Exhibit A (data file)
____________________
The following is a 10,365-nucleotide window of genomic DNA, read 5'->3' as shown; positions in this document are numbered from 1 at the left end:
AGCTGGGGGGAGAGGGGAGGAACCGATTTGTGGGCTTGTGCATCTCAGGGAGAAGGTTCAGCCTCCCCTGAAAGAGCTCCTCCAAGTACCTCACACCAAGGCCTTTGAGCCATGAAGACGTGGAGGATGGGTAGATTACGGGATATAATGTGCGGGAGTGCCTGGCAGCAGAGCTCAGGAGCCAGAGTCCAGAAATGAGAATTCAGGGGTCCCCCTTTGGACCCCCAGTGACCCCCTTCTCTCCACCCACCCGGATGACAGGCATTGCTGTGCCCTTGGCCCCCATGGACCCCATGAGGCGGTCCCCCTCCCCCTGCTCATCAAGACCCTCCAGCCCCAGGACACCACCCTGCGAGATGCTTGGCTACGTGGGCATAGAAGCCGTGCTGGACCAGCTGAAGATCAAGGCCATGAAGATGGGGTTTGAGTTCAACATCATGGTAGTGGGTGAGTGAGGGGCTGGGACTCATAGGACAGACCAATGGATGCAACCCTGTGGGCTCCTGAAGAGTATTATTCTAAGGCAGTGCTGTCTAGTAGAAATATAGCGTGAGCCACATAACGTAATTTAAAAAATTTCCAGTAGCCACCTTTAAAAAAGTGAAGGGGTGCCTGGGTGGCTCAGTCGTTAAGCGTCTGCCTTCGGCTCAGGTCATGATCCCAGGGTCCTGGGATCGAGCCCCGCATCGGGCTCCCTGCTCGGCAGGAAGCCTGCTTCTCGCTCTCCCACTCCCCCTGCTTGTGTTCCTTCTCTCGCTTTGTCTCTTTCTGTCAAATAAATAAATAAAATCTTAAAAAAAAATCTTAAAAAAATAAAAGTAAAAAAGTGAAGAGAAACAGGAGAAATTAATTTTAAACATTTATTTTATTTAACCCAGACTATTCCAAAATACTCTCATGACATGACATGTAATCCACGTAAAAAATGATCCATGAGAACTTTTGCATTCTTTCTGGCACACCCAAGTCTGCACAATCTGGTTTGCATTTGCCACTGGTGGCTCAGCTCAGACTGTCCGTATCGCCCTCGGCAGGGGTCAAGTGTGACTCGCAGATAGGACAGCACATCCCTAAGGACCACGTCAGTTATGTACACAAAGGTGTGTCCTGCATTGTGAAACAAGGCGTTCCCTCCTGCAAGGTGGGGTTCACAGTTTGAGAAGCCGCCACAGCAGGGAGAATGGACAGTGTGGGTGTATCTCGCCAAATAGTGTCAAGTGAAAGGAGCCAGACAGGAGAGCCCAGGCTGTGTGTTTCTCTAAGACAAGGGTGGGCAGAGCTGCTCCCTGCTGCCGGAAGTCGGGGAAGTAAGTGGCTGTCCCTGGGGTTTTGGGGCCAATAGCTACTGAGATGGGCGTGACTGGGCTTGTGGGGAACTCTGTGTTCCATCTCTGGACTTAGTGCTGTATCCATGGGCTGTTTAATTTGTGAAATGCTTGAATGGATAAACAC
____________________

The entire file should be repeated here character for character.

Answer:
The following is a 10,365-nucleotide window of genomic DNA, read 5'->3' as shown; positions in this document are numbered from 1 at the left end:
AGCTGGGGGGAGAGGGGAGGAACCGATTTGTGGGCTTGTGCATCTCAGGGAGAAGGTTCAGCCTCCCCTGAAAGAGCTCCTCCAAGTACCTCACACCAAGGCCTTTGAGCCATGAAGACGTGGAGGATGGGTAGATTACGGGATATAATGTGCGGGAGTGCCTGGCAGCAGAGCTCAGGAGCCAGAGTCCAGAAATGAGAATTCAGGGGTCCCCCTTTGGACCCCCAGTGACCCCCTTCTCTCCACCCACCCGGATGACAGGCATTGCTGTGCCCTTGGCCCCCATGGACCCCATGAGGCGGTCCCCCTCCCCCTGCTCATCAAGACCCTCCAGCCCCAGGACACCACCCTGCGAGATGCTTGGCTACGTGGGCATAGAAGCCGTGCTGGACCAGCTGAAGATCAAGGCCATGAAGATGGGGTTTGAGTTCAACATCATGGTAGTGGGTGAGTGAGGGGCTGGGACTCATAGGACAGACCAATGGATGCAACCCTGTGGGCTCCTGAAGAGTATTATTCTAAGGCAGTGCTGTCTAGTAGAAATATAGCGTGAGCCACATAACGTAATTTAAAAAATTTCCAGTAGCCACCTTTAAAAAAGTGAAGGGGTGCCTGGGTGGCTCAGTCGTTAAGCGTCTGCCTTCGGCTCAGGTCATGATCCCAGGGTCCTGGGATCGAGCCCCGCATCGGGCTCCCTGCTCGGCAGGAAGCCTGCTTCTCGCTCTCCCACTCCCCCTGCTTGTGTTCCTTCTCTCGCTTTGTCTCTTTCTGTCAAATAAATAAATAAAATCTTAAAAAAAAATCTTAAAAAAATAAAAGTAAAAAAGTGAAGAGAAACAGGAGAAATTAATTTTAAACATTTATTTTATTTAACCCAGACTATTCCAAAATACTCTCATGACATGACATGTAATCCACGTAAAAAATGATCCATGAGAACTTTTGCATTCTTTCTGGCACACCCAAGTCTGCACAATCTGGTTTGCATTTGCCACTGGTGGCTCAGCTCAGACTGTCCGTATCGCCCTCGGCAGGGGTCAAGTGTGACTCGCAGATAGGACAGCACATCCCTAAGGACCACGTCAGTTATGTACACAAAGGTGTGTCCTGCATTGTGAAACAAGGCGTTCCCTCCTGCAAGGTGGGGTTCACAGTTTGAGAAGCCGCCACAGCAGGGAGAATGGACAGTGTGGGTGTATCTCGCCAAATAGTGTCAAGTGAAAGGAGCCAGACAGGAGAGCCCAGGCTGTGTGTTTCTCTAAGACAAGGGTGGGCAGAGCTGCTCCCTGCTGCCGGAAGTCGGGGAAGTAAGTGGCTGTCCCTGGGGTTTTGGGGCCAATAGCTACTGAGATGGGCGTGACTGGGCTTGTGGGGAACTCTGTGTTCCATCTCTGGACTTAGTGCTGTATCCATGGGCTGTTTAATTTGTGAAATGCTTGAATGGATAAACAC